Only the Best: How to hire the right officer for the job
By Stephen M. Coleman Jr.

As a fire chief, promoting a firefighter to company officer may be one of the single most important decisions you make. Department personnel are the backbone of our organization, so if we don’t promote high-quality people to lead them, we’re setting up our departments for decreased employee morale, legal concerns and/or problems with public perception and support.

So we must ask ourselves, are we doing everything possible to ensure that we promote great employees? In some cases, the answer is no.

Civil Service & the Fire Service
Before you consider hiring anyone, you must be aware of how your department works. If your department works under civil service law or a collective bargaining agreement that outlines promotional practices, you must be thoroughly familiar with the hiring and promotional processes required. One misstep or violation may bring legal trouble to your organization.

When working under civil service rules or with contract language, you may be a little more restricted in how you can conduct the hiring process, although the administration is usually able to select their candidate choice under its management rights. For instance, in Massachusetts, a chief may select one of the top three candidates from a civil service promotional exam. The chief doesn’t have to promote the person who scored highest on the test, but he does need a valid reason to bypass them.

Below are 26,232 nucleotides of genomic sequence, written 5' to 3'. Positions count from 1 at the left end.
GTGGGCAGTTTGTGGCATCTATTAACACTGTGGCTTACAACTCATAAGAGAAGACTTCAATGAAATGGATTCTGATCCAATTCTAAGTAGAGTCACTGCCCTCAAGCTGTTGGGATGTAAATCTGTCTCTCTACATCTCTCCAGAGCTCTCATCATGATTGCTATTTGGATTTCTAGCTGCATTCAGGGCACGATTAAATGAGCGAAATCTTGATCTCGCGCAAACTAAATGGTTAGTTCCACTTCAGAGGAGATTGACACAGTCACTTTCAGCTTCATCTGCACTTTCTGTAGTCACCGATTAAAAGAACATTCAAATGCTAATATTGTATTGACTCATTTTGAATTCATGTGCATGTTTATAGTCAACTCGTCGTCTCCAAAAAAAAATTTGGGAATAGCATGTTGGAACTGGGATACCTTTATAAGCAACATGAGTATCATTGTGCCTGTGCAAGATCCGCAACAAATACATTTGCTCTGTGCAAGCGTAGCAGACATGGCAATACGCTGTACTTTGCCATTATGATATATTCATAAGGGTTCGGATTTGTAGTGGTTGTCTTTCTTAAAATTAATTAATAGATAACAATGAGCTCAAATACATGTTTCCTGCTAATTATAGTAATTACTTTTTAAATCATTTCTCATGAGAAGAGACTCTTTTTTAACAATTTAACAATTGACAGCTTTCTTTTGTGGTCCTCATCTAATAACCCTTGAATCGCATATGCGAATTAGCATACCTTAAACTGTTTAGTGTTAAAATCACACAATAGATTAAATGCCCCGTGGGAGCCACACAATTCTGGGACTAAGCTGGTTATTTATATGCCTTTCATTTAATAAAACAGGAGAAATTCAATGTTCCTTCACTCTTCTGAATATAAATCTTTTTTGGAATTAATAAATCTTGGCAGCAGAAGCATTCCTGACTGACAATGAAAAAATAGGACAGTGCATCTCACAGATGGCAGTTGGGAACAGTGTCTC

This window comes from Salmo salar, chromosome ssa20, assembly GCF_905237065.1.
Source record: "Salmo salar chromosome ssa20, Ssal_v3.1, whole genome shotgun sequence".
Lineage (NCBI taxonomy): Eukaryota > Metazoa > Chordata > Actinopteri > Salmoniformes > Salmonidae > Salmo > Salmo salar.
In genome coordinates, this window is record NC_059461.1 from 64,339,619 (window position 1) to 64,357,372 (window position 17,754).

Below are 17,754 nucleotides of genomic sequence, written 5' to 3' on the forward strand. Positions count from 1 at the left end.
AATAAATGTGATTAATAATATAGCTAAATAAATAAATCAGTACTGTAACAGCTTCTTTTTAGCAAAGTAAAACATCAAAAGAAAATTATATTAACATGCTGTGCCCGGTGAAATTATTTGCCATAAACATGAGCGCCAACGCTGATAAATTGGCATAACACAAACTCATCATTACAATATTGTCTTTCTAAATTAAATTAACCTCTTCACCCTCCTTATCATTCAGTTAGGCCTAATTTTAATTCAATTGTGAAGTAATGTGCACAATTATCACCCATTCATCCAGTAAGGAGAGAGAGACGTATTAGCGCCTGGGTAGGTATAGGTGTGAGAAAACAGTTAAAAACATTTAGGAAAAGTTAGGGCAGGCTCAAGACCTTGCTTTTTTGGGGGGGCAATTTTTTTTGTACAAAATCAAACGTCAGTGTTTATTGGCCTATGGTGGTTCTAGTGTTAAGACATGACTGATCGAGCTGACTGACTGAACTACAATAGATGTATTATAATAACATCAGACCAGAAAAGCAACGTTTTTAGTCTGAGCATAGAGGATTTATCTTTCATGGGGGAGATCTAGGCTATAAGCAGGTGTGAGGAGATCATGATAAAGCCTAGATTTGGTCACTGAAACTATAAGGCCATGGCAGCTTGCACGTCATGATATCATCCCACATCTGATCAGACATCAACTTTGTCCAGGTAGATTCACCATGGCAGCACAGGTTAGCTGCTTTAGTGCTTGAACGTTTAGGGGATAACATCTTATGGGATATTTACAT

Whether or not this is the case in your department, the administration should work closely with the union to establish minimum standards for promotional candidates. Standards may include the following qualifications:
• A minimum number of years in the fire service before being eligible to take a promotional exam;
• Minimum educational levels;
• Points for fire officer training and certification; and
• Consideration of an employee’s evaluation forms.

Such standards will ensure that firefighters taking the examinations and the people being promoted are of the highest caliber. Note: If you’re not familiar with civil service rules, consult with your labor council prior to the start of a promotional process.

If your department doesn’t work under civil service or a collective bargaining agreement, then the administration is free to set the promotional standards themselves.

The 6 Steps
Use the following six steps as a guide to establishing high-quality, consistent hiring practices as they relate to promotions. You may need to adjust some of these steps to fit the needs of your department, but for the most part, everything that’s discussed in this article is obtainable, even for the smallest departments.